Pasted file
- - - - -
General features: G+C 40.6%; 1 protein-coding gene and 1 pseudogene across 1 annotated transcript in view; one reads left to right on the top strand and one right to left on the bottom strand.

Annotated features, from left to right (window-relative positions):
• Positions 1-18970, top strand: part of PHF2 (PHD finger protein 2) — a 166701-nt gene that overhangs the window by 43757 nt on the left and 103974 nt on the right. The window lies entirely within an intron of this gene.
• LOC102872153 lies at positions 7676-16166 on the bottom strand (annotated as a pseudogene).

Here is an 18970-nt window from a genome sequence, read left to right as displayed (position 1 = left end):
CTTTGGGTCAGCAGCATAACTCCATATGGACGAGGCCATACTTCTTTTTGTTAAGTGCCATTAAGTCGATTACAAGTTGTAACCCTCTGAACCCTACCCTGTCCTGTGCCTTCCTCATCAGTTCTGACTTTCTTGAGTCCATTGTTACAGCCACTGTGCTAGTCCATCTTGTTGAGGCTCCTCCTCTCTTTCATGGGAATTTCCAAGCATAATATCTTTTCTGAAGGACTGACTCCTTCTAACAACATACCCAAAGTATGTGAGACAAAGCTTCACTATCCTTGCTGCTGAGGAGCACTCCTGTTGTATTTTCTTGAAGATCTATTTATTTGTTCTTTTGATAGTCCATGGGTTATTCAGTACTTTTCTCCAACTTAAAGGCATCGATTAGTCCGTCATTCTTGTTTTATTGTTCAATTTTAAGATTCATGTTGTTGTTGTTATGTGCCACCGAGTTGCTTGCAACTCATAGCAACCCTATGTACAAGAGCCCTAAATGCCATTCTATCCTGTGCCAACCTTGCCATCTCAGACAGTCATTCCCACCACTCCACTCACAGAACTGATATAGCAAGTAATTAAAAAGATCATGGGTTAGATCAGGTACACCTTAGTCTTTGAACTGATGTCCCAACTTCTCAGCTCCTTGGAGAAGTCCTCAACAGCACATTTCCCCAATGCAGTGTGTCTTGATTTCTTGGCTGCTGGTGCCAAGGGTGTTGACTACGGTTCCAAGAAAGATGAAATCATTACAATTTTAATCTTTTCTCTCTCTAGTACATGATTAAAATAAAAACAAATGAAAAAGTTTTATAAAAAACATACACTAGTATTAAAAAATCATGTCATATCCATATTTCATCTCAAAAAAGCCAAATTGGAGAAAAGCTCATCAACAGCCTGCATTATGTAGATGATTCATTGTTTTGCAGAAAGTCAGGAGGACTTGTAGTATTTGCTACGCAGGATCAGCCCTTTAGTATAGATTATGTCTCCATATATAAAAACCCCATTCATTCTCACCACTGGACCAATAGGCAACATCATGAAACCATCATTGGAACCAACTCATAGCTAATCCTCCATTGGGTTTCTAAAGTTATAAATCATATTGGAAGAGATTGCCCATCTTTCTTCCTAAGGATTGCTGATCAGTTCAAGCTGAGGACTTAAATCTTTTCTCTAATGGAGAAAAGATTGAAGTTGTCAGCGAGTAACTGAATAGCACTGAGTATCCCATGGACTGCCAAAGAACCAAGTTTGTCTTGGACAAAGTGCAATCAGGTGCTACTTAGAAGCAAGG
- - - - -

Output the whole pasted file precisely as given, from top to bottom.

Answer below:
General features: G+C 40.6%; 1 protein-coding gene and 1 pseudogene across 1 annotated transcript in view; one reads left to right on the top strand and one right to left on the bottom strand.

Annotated features, from left to right (window-relative positions):
• Positions 1-18970, top strand: part of PHF2 (PHD finger protein 2) — a 166701-nt gene that overhangs the window by 43757 nt on the left and 103974 nt on the right. The window lies entirely within an intron of this gene.
• LOC102872153 lies at positions 7676-16166 on the bottom strand (annotated as a pseudogene).

Here is an 18970-nt window from a genome sequence, read left to right as displayed (position 1 = left end):
CTTTGGGTCAGCAGCATAACTCCATATGGACGAGGCCATACTTCTTTTTGTTAAGTGCCATTAAGTCGATTACAAGTTGTAACCCTCTGAACCCTACCCTGTCCTGTGCCTTCCTCATCAGTTCTGACTTTCTTGAGTCCATTGTTACAGCCACTGTGCTAGTCCATCTTGTTGAGGCTCCTCCTCTCTTTCATGGGAATTTCCAAGCATAATATCTTTTCTGAAGGACTGACTCCTTCTAACAACATACCCAAAGTATGTGAGACAAAGCTTCACTATCCTTGCTGCTGAGGAGCACTCCTGTTGTATTTTCTTGAAGATCTATTTATTTGTTCTTTTGATAGTCCATGGGTTATTCAGTACTTTTCTCCAACTTAAAGGCATCGATTAGTCCGTCATTCTTGTTTTATTGTTCAATTTTAAGATTCATGTTGTTGTTGTTATGTGCCACCGAGTTGCTTGCAACTCATAGCAACCCTATGTACAAGAGCCCTAAATGCCATTCTATCCTGTGCCAACCTTGCCATCTCAGACAGTCATTCCCACCACTCCACTCACAGAACTGATATAGCAAGTAATTAAAAAGATCATGGGTTAGATCAGGTACACCTTAGTCTTTGAACTGATGTCCCAACTTCTCAGCTCCTTGGAGAAGTCCTCAACAGCACATTTCCCCAATGCAGTGTGTCTTGATTTCTTGGCTGCTGGTGCCAAGGGTGTTGACTACGGTTCCAAGAAAGATGAAATCATTACAATTTTAATCTTTTCTCTCTCTAGTACATGATTAAAATAAAAACAAATGAAAAAGTTTTATAAAAAACATACACTAGTATTAAAAAATCATGTCATATCCATATTTCATCTCAAAAAAGCCAAATTGGAGAAAAGCTCATCAACAGCCTGCATTATGTAGATGATTCATTGTTTTGCAGAAAGTCAGGAGGACTTGTAGTATTTGCTACGCAGGATCAGCCCTTTAGTATAGATTATGTCTCCATATATAAAAACCCCATTCATTCTCACCACTGGACCAATAGGCAACATCATGAAACCATCATTGGAACCAACTCATAGCTAATCCTCCATTGGGTTTCTAAAGTTATAAATCATATTGGAAGAGATTGCCCATCTTTCTTCCTAAGGATTGCTGATCAGTTCAAGCTGAGGACTTAAATCTTTTCTCTAATGGAGAAAAGATTGAAGTTGTCAGCGAGTAACTGAATAGCACTGAGTATCCCATGGACTGCCAAAGAACCAAGTTTGTCTTGGACAAAGTGCAATCAGGTGCTACTTAGAAGCAAGG